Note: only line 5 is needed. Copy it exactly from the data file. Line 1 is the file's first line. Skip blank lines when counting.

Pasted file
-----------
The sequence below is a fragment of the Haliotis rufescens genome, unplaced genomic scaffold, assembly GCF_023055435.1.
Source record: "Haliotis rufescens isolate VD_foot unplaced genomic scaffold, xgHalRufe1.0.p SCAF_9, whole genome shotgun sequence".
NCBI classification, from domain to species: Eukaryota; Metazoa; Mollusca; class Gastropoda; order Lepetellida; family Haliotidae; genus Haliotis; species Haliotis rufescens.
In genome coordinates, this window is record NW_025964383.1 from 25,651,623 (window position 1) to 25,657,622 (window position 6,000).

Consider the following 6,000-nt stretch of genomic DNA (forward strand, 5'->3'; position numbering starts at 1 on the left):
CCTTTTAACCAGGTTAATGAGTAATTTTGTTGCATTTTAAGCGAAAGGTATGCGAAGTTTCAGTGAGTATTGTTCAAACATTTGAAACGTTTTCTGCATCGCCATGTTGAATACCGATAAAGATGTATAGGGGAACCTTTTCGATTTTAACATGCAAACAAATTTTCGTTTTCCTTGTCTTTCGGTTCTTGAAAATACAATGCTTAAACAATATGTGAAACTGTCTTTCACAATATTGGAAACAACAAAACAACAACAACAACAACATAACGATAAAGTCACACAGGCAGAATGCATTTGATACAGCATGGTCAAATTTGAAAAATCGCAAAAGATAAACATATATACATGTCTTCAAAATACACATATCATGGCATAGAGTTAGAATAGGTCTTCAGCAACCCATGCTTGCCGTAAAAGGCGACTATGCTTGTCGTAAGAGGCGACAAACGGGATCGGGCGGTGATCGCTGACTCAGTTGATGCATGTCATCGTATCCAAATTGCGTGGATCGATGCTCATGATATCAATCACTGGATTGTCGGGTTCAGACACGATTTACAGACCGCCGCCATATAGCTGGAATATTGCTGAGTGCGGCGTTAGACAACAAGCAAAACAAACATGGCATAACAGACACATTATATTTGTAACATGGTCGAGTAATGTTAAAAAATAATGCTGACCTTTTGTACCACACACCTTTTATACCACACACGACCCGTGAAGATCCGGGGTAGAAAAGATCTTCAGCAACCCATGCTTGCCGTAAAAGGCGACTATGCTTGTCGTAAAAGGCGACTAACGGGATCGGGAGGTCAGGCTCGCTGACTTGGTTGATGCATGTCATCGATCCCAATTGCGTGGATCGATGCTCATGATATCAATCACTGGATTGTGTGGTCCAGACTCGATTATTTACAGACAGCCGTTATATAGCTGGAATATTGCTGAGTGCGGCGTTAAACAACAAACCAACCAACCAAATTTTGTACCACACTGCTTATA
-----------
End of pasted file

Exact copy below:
Consider the following 6,000-nt stretch of genomic DNA (forward strand, 5'->3'; position numbering starts at 1 on the left):